For all Bills, any debate at second reading is limited to the principle; that is, members discuss
only if they agree or disagree with the Bill's overall intent.
Debating Bills at second reading involves different approaches and strategies. If the Bill is a
government Bill, the minister or private member who sponsored it makes opening comments
outlining why the Bill was introduced and the benefits its passage will have for Albertans.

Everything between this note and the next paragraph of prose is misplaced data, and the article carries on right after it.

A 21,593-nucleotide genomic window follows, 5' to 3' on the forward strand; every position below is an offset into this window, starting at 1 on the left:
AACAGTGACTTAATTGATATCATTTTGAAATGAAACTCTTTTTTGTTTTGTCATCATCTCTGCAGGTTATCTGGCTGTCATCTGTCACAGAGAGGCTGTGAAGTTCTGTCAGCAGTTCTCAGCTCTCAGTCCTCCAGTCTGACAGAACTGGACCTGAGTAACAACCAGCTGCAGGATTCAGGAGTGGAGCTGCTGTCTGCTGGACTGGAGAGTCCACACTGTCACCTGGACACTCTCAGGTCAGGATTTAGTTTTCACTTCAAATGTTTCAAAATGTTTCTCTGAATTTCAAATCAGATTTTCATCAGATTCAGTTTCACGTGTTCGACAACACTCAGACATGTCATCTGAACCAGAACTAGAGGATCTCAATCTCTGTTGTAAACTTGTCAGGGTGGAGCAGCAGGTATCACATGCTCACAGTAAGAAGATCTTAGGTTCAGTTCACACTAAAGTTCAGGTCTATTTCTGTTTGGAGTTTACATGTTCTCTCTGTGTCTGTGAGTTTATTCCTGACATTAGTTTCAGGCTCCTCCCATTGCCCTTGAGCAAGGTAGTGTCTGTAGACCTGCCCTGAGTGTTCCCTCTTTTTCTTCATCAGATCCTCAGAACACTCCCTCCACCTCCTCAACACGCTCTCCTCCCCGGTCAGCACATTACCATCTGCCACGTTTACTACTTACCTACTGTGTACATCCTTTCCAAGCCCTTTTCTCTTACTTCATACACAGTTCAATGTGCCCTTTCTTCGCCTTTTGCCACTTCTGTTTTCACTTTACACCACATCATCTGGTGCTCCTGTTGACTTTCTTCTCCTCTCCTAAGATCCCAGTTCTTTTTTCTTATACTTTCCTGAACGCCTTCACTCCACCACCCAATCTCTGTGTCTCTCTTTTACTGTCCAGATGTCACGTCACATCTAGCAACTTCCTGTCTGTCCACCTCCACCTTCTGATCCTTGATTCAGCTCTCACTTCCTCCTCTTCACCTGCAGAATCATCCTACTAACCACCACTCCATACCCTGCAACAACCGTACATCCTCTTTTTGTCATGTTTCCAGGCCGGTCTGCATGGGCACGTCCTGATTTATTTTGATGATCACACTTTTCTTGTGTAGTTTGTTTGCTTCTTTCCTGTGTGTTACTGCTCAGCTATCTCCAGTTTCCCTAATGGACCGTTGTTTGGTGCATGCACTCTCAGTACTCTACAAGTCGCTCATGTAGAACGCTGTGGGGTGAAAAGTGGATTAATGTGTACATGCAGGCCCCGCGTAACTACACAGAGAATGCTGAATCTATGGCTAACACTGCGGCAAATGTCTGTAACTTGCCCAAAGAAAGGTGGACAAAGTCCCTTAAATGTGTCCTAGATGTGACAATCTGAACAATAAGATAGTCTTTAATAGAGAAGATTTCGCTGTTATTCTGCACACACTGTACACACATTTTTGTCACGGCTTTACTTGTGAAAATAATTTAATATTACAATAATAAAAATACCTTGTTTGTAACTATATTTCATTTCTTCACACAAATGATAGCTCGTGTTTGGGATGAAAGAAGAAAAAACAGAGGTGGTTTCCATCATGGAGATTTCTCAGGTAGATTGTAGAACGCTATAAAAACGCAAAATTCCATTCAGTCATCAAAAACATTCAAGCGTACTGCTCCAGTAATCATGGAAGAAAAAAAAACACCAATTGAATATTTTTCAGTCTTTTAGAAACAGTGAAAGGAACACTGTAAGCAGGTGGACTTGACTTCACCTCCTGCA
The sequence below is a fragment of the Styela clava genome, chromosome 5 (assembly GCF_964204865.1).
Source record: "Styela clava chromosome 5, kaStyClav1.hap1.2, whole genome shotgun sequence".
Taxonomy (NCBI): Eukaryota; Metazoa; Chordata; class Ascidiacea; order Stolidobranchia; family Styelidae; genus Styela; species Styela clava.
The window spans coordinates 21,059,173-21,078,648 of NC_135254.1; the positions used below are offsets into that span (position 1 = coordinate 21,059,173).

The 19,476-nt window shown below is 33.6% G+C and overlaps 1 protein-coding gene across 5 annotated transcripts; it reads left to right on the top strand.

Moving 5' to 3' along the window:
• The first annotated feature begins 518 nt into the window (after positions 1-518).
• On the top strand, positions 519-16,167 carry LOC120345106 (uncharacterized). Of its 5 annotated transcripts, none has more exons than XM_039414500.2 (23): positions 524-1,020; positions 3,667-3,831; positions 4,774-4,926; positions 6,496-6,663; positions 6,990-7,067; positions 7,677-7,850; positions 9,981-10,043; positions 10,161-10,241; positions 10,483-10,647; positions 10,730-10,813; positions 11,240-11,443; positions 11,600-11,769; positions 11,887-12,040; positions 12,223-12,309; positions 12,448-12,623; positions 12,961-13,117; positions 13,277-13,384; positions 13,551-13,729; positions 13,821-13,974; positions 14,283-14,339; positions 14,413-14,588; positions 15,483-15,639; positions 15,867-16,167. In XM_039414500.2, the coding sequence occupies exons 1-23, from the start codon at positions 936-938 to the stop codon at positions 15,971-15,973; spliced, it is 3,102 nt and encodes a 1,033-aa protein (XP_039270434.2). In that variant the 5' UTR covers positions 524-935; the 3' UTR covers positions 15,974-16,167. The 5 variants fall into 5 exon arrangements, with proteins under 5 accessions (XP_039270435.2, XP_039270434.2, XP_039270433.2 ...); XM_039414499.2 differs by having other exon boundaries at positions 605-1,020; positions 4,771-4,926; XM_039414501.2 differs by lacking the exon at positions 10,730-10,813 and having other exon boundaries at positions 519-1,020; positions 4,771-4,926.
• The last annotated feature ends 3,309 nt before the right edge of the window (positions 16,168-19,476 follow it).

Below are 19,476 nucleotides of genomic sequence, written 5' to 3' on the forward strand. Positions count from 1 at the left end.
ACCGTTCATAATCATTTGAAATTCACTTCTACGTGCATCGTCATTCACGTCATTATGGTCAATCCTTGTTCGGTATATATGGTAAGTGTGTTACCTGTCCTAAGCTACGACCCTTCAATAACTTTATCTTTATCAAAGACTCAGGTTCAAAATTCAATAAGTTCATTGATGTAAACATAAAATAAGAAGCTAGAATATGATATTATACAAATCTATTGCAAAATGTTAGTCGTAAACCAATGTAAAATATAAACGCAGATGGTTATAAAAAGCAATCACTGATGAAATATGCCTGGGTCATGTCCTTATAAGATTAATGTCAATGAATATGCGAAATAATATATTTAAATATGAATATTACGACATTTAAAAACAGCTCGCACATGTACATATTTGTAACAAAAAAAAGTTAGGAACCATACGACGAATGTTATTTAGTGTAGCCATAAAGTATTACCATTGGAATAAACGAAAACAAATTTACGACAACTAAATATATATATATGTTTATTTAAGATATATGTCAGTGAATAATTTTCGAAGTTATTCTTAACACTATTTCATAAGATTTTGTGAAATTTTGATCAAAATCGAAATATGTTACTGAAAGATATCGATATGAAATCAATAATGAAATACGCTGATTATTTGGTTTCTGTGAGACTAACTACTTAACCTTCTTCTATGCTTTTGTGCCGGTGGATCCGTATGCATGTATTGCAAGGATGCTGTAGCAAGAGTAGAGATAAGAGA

Then members from opposition parties have the floor, followed by any other members who
wish to speak. Opposition members' comments usually reflect the consensus of their party
caucus (that is, all the members from that party), and often they will suggest an alternative to
the Bill rather than speak in favour of it. Whether the opposition supports the Bill or not, its
members will want to speak in order to put their position on the public record.
At the end of second reading debate, the Speaker calls a vote, and only if the Bill passes this
stage can it go on to the next.